PLAINFIELD, NJ - For more than 40 years, the Dairy Queen on South Avenue in Plainfield has put smiles on the faces of customers.

For Joseph Albanese (AKA "Mr. A"), who took over the family-run business in 1975, the most important thing is "to have customers leave in a happier frame of mind than when they came in."

"I socialize. I joke with them," he said in an interview with TAP this week. "I like to see people enjoy themselves. Joy comes from giving not from taking."

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A large part of the business's success is owed to Mr. A's "sparkling personality." He sings opera, tells jokes and engages his customers young and old. He had been working in Kearny at Western electric,  the manufacturing of ATT in the 1970s when his oldest daughter said she wanted a car. He told her that she needed to get a job and that if she bought  her own car, he would pay for the insurance .

She got a job at the Dairy Queen in Cranford and proved so good at it that the owner called Mr. A two days later and asked about his other daughter. "Is she as good as this one?"

Eventually, the corporation asked him if he wanted to take over the business in Plainfield or Scotch Plains.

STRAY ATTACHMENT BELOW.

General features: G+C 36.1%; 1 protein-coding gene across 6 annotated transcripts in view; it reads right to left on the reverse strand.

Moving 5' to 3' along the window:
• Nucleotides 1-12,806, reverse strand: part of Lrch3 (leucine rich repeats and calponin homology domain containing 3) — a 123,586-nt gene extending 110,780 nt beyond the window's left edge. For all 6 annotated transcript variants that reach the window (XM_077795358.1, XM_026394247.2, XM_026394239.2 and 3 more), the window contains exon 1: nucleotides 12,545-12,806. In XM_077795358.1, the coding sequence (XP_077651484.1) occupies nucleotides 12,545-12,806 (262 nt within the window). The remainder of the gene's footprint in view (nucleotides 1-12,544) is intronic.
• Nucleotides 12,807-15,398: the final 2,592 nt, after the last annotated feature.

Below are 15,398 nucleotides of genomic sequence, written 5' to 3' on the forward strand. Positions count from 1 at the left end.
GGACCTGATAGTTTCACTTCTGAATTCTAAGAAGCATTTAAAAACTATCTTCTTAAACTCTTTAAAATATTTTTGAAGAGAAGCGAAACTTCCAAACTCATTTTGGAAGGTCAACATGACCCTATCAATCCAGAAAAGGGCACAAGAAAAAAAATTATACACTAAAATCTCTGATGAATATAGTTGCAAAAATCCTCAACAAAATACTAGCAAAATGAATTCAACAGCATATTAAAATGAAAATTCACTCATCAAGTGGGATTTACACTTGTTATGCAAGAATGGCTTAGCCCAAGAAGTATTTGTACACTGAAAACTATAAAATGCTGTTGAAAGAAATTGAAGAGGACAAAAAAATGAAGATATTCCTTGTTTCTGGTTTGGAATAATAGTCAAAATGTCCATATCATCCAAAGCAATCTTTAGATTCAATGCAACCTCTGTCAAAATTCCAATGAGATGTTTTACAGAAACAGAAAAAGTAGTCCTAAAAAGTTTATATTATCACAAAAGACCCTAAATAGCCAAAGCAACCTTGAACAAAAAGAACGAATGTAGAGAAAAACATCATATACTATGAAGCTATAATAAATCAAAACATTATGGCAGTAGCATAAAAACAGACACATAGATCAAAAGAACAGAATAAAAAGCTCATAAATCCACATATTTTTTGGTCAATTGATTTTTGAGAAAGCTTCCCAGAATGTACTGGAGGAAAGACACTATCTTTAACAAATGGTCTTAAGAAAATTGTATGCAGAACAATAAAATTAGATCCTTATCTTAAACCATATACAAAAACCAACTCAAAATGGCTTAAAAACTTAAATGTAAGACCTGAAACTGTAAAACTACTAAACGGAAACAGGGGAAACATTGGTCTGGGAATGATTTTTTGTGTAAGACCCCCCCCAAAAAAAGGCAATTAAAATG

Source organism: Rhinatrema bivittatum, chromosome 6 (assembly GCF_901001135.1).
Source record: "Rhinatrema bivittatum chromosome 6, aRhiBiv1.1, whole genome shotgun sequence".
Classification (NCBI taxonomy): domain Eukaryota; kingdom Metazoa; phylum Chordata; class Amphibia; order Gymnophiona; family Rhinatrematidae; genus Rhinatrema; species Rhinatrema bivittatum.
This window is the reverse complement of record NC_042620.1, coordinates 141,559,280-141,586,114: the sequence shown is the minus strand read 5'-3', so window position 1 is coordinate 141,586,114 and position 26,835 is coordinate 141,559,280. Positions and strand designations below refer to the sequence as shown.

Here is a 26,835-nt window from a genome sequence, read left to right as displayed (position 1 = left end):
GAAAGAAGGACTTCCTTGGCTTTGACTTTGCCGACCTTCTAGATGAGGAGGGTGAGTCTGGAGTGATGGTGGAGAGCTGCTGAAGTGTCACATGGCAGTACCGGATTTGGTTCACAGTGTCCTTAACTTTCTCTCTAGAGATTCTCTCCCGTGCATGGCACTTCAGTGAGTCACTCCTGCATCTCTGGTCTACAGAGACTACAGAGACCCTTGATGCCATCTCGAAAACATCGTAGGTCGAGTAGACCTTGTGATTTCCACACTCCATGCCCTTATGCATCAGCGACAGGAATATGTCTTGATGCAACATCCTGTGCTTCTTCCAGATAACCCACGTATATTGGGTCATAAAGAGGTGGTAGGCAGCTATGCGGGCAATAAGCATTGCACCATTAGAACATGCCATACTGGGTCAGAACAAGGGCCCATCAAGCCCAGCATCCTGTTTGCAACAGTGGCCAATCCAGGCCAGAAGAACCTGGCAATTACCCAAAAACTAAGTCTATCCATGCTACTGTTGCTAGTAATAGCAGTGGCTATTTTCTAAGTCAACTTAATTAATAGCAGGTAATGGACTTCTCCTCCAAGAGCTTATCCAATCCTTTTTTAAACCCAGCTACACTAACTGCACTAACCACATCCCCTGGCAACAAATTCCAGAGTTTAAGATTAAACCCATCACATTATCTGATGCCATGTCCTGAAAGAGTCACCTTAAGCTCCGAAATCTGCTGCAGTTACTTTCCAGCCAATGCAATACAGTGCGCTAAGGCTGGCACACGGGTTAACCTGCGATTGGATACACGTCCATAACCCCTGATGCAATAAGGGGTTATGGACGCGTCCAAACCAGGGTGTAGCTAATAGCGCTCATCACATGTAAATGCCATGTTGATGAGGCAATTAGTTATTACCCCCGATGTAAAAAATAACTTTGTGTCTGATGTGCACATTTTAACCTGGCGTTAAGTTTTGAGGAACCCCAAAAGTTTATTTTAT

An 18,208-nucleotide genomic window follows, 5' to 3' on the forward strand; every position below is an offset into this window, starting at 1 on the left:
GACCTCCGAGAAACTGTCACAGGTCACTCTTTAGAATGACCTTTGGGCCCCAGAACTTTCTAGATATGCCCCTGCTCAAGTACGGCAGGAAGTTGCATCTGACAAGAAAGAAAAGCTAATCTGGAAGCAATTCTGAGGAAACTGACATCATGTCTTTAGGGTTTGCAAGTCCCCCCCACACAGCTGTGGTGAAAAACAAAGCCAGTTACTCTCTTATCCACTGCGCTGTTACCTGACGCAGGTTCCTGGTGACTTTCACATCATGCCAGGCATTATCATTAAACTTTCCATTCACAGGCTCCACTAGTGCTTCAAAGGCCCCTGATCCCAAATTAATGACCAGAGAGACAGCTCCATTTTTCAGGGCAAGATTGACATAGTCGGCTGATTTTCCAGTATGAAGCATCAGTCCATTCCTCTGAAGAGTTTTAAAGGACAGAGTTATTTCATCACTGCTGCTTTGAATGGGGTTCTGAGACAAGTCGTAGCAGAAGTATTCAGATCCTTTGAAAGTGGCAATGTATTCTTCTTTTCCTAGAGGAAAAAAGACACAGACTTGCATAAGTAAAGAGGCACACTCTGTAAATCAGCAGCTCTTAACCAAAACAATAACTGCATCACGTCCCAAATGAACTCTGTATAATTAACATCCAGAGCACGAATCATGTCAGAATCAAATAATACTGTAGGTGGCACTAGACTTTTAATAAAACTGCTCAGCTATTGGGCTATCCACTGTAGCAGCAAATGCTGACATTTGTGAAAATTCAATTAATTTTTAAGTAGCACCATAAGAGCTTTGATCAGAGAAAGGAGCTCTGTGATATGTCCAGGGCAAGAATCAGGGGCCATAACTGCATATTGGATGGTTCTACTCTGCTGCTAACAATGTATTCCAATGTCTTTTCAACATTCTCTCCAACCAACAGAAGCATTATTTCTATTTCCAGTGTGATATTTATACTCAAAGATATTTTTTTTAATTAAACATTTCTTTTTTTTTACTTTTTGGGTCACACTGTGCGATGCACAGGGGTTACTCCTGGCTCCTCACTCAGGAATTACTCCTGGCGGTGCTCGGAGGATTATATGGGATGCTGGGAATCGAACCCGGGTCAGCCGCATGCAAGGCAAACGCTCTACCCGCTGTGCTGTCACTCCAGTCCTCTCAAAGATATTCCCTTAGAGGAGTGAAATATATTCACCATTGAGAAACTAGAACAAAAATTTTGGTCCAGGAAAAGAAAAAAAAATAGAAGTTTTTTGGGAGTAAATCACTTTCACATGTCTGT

"They thought he had perfect personality, and that as a family we could make it work," said Donna Albanese, who oversees the operation.

The family took Plainfield because Mr A thought it had better potential.

"When they offered to sell store, they wouldn't show my accountant the books. He advised against buying it for that reason, but I told him 'I know I can make something of it'."

Since then, it has been one of the corporation's top performing stores. Things weren't always easy, however.

"We had 11 break-ins in first year and a half," Mr. A explained. "But the people protected us. They liked us. Everyone comes from near and far because we treat people the way they want to be treated. I give back to the community, and the people appreciated it. For the last eight years, we've had a Give Back Day. We make money despite giving 50 percent off because so many people come here."

"We each have different skills," Donna explained. "I'm creative. Dad is the marketing expert, and my son,  Richard handles the technology."

While she has been very successful in running the business, Donna says that initially her parents were concerned that she wouldn't be using her degree from The College of New Jersey.

"I studied speech pathology and audiology. While I was in grad school, I was teaching and making ice cream cakes," Donna explained. "My mom set the tone of being timely and being prepared. My training was in communication. When we hire people, we want them to smile, be polite, speak up, and help people."

Part of the job application process is to understand and learn integrity.

"I'll ask, 'Do you know what integrity means?' and explain that integrity is doing the right thing when nobody is watching," Donna said. "It speaks to your core. We are like family here. We want to mentor and teach them skills. These skills they will take them wherever they go. We want to give them confidence and teach them to be leaders. That's what we try to foster."